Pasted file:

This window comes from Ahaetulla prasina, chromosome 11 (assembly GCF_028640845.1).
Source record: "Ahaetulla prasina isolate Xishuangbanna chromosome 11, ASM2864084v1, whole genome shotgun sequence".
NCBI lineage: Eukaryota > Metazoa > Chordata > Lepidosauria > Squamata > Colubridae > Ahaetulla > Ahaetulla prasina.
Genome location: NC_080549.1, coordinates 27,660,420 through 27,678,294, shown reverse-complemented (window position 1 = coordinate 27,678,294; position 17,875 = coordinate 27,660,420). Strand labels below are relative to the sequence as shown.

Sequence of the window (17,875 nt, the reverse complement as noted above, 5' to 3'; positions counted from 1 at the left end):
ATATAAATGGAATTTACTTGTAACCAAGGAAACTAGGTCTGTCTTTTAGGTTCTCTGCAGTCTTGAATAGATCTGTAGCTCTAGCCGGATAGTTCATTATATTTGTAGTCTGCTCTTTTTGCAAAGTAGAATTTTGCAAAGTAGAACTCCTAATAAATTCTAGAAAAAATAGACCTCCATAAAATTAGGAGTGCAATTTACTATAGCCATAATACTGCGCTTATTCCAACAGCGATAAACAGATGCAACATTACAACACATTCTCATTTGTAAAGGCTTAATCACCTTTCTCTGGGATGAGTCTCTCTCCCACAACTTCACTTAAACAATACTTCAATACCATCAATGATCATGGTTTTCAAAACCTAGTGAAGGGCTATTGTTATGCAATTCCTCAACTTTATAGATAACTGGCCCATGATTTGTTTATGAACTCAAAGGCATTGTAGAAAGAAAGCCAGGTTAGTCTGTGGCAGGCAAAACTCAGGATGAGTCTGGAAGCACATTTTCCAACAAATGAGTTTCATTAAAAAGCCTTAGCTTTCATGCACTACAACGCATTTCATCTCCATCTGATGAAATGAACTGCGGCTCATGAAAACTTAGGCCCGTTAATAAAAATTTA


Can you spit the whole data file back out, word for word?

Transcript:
This window comes from Ahaetulla prasina, chromosome 11 (assembly GCF_028640845.1).
Source record: "Ahaetulla prasina isolate Xishuangbanna chromosome 11, ASM2864084v1, whole genome shotgun sequence".
NCBI lineage: Eukaryota > Metazoa > Chordata > Lepidosauria > Squamata > Colubridae > Ahaetulla > Ahaetulla prasina.
Genome location: NC_080549.1, coordinates 27,660,420 through 27,678,294, shown reverse-complemented (window position 1 = coordinate 27,678,294; position 17,875 = coordinate 27,660,420). Strand labels below are relative to the sequence as shown.

Sequence of the window (17,875 nt, the reverse complement as noted above, 5' to 3'; positions counted from 1 at the left end):
ATATAAATGGAATTTACTTGTAACCAAGGAAACTAGGTCTGTCTTTTAGGTTCTCTGCAGTCTTGAATAGATCTGTAGCTCTAGCCGGATAGTTCATTATATTTGTAGTCTGCTCTTTTTGCAAAGTAGAATTTTGCAAAGTAGAACTCCTAATAAATTCTAGAAAAAATAGACCTCCATAAAATTAGGAGTGCAATTTACTATAGCCATAATACTGCGCTTATTCCAACAGCGATAAACAGATGCAACATTACAACACATTCTCATTTGTAAAGGCTTAATCACCTTTCTCTGGGATGAGTCTCTCTCCCACAACTTCACTTAAACAATACTTCAATACCATCAATGATCATGGTTTTCAAAACCTAGTGAAGGGCTATTGTTATGCAATTCCTCAACTTTATAGATAACTGGCCCATGATTTGTTTATGAACTCAAAGGCATTGTAGAAAGAAAGCCAGGTTAGTCTGTGGCAGGCAAAACTCAGGATGAGTCTGGAAGCACATTTTCCAACAAATGAGTTTCATTAAAAAGCCTTAGCTTTCATGCACTACAACGCATTTCATCTCCATCTGATGAAATGAACTGCGGCTCATGAAAACTTAGGCCCGTTAATAAAAATTTA